I also very much liked Zephyr’s character arc, particularly because it’s one not much seen in YA fiction. Her unwillingness to accept her identity as the Nyx and take up the mantle of Prophesied Champion of the Vaettir is more than just the typical “hero-initially-experiences-unwillingness-and-then-kicks-ass.” Zephyr is one hundred percent convinced that they’ve all got it wrong, and that she is not the hero they’re looking for. She’s not brave, she doesn’t want to have to fight, and all her life, Zephyr’s been a constant disappointment to her mother and all the other harpies at the Aerie. Just before getting sent to Tartarus, she failed her final Trials, forever ensuring she’d never be considered a true harpy. Now that her friends and other vaettir are calling Zephyr the Nyx and expecting her to perform great acts against their oppressors, once again she feels at the whim of other people’s expectations and visions of what people want her to be rather than what she is. Also tied into this is the issue of prophecy—Zephyr places little stock in having been prophesied both to be the Nyx and to win justice for the shadow vaettir, preferring instead to believe she has some control over her own path instead of the one laid out for her.
Another wonderful thing about Zephyr, as well as her sister Whisper, her mother, and her sort-of-aunt Nanda and sort-of-cousin Alora, all of them harpies (with the exception of Alora, who’s a seer), is that they are black characters, explicitly identified as having black skin and locs. (There are several scenes involving the discussion of and caring for Zephyr’s locs.) Promise of Shadows is an example of what Stacey Lee discussed in her afterward to Outrun the Moon regarding the need to create one’s own stories—an out-and-out fantasy book centered around characters of color without the story just because. The book does contain metaphors to modern-day racism through the divide between the shadow and Aetherial vaettir and the Aetherials and Exalted themselves, yet this particular discrimination isn’t connected to Zephyr’s race or skin color. This isn’t to say stories with PoC protagonists that explicitly deal with racism aren’t valuable or necessary, but that stories with PoC protagonists that are PoC just because, and that kind of representation regarding characters and narratives that Black kids and other kids of color can be and inhabit, are also necessary too.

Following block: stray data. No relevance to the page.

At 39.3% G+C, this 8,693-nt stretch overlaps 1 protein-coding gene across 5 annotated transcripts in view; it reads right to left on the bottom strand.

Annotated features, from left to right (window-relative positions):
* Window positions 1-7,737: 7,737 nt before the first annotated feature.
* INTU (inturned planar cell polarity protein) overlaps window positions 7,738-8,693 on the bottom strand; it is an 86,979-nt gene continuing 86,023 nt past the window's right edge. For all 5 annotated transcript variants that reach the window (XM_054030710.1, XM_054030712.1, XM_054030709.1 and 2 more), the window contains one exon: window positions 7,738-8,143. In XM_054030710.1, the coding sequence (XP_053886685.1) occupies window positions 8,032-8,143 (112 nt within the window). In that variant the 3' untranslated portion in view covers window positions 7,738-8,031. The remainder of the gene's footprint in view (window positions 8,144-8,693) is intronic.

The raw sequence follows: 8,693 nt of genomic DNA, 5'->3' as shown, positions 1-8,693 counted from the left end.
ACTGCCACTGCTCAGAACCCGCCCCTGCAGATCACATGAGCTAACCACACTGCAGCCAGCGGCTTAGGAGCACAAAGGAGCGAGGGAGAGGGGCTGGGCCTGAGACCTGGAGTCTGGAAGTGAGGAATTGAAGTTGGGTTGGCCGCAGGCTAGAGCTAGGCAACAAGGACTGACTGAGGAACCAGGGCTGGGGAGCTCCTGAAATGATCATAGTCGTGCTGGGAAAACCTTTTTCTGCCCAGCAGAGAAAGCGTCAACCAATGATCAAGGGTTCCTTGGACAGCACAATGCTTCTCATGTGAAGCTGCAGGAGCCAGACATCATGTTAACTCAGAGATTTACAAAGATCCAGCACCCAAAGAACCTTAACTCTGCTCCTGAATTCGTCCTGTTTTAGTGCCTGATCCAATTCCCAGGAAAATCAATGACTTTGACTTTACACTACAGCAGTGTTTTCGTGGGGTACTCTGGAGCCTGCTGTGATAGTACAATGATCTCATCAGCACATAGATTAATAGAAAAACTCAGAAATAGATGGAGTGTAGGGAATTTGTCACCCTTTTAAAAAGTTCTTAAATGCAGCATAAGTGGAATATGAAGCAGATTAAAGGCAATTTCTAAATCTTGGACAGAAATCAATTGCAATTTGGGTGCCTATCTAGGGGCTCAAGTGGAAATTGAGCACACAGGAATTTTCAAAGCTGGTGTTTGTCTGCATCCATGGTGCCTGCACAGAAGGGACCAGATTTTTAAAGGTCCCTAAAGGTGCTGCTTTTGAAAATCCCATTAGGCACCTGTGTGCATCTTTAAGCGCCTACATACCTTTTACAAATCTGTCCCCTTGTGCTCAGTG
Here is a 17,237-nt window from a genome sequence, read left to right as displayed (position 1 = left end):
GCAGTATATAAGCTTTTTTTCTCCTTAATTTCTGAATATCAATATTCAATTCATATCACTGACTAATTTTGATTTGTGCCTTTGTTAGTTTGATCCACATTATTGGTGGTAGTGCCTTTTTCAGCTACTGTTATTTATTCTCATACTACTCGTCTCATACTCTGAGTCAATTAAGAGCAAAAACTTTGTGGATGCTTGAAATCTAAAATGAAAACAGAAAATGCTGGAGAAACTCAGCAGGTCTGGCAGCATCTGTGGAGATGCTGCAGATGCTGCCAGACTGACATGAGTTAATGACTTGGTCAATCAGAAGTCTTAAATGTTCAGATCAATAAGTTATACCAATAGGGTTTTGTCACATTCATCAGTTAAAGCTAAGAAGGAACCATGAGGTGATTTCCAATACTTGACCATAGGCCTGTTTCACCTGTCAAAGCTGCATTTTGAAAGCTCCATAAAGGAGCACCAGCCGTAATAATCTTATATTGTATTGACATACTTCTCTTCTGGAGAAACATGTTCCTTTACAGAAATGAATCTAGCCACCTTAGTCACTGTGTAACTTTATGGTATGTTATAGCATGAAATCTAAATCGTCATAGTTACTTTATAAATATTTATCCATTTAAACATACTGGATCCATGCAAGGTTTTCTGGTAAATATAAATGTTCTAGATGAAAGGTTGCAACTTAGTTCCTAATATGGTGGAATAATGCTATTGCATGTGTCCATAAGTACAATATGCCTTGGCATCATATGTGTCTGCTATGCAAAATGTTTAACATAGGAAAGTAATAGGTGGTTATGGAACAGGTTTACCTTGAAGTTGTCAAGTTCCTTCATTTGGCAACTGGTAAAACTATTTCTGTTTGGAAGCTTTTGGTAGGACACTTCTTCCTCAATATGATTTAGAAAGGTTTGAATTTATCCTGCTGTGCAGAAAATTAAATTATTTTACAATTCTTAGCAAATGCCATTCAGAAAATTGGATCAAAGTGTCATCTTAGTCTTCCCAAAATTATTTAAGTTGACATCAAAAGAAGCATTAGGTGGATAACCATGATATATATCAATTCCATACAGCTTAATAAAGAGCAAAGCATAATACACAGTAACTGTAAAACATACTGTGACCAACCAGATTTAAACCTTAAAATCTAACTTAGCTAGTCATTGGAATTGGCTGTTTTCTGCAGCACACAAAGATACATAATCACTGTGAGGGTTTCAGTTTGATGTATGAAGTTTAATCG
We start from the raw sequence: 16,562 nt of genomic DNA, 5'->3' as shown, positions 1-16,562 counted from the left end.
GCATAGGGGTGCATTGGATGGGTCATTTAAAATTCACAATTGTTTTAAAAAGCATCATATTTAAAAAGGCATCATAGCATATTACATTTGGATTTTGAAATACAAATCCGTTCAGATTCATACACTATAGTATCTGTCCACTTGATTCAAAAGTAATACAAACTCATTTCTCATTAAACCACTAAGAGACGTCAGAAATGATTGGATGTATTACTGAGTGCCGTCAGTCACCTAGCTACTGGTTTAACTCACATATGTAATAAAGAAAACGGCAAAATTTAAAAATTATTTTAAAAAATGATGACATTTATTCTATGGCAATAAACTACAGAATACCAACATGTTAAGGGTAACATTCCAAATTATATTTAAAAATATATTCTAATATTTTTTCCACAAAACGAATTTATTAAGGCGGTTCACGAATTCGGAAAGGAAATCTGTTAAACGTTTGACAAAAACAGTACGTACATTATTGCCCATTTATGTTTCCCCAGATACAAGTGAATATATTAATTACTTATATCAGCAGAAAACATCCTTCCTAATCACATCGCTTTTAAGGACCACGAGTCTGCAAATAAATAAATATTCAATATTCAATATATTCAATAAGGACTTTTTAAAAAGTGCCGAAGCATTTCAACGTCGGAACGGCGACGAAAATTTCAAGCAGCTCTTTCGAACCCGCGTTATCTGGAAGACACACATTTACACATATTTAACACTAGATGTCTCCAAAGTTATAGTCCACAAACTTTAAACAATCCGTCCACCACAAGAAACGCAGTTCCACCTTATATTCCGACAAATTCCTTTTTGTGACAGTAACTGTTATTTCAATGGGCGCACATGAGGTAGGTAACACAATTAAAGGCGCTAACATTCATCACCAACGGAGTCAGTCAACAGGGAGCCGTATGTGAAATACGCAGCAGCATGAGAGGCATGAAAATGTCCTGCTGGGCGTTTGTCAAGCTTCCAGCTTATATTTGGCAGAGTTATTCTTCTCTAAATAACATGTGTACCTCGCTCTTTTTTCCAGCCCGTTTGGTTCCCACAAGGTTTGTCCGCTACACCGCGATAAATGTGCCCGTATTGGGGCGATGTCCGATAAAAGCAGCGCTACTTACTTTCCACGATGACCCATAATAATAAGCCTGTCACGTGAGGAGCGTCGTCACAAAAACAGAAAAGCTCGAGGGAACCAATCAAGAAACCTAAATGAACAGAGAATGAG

There is a romance between Zephyr and her childhood friend Tallon, and for me it rates a typical meh. I didn’t hate it—Zephyr’s conflicting “do-I-like-him-or-not, what-are-feelings-and-why-are-they-so-annoying, why-is-Tallon-so-frustrating-and-confusing?” emotions were both believable and spot-on in terms of teenage realism—but I didn’t actually care about it. Tallon is a familiar YA Broody McBroodypants, and not all that interesting as a character on his own. He’s a powerful ally to Zephyr, he has secrets of his own … and he’s a Broody McBroodypants, basically. Their romance was unobjectionable written but not worth investing in. I did love Zephyr’s friendship with the deadpan, highly competent Cass, a fellow Tartarus inmate who becomes both her ally and an unexpected friend.
Promise of Shadows was a pleasantly engaging read, and the story confidently walks the balance between the expected and unexpected within the YA fantasy genre. If you’re looking for something new and different in your Greek myth-inspired young adult fiction, you can’t go wrong with this one.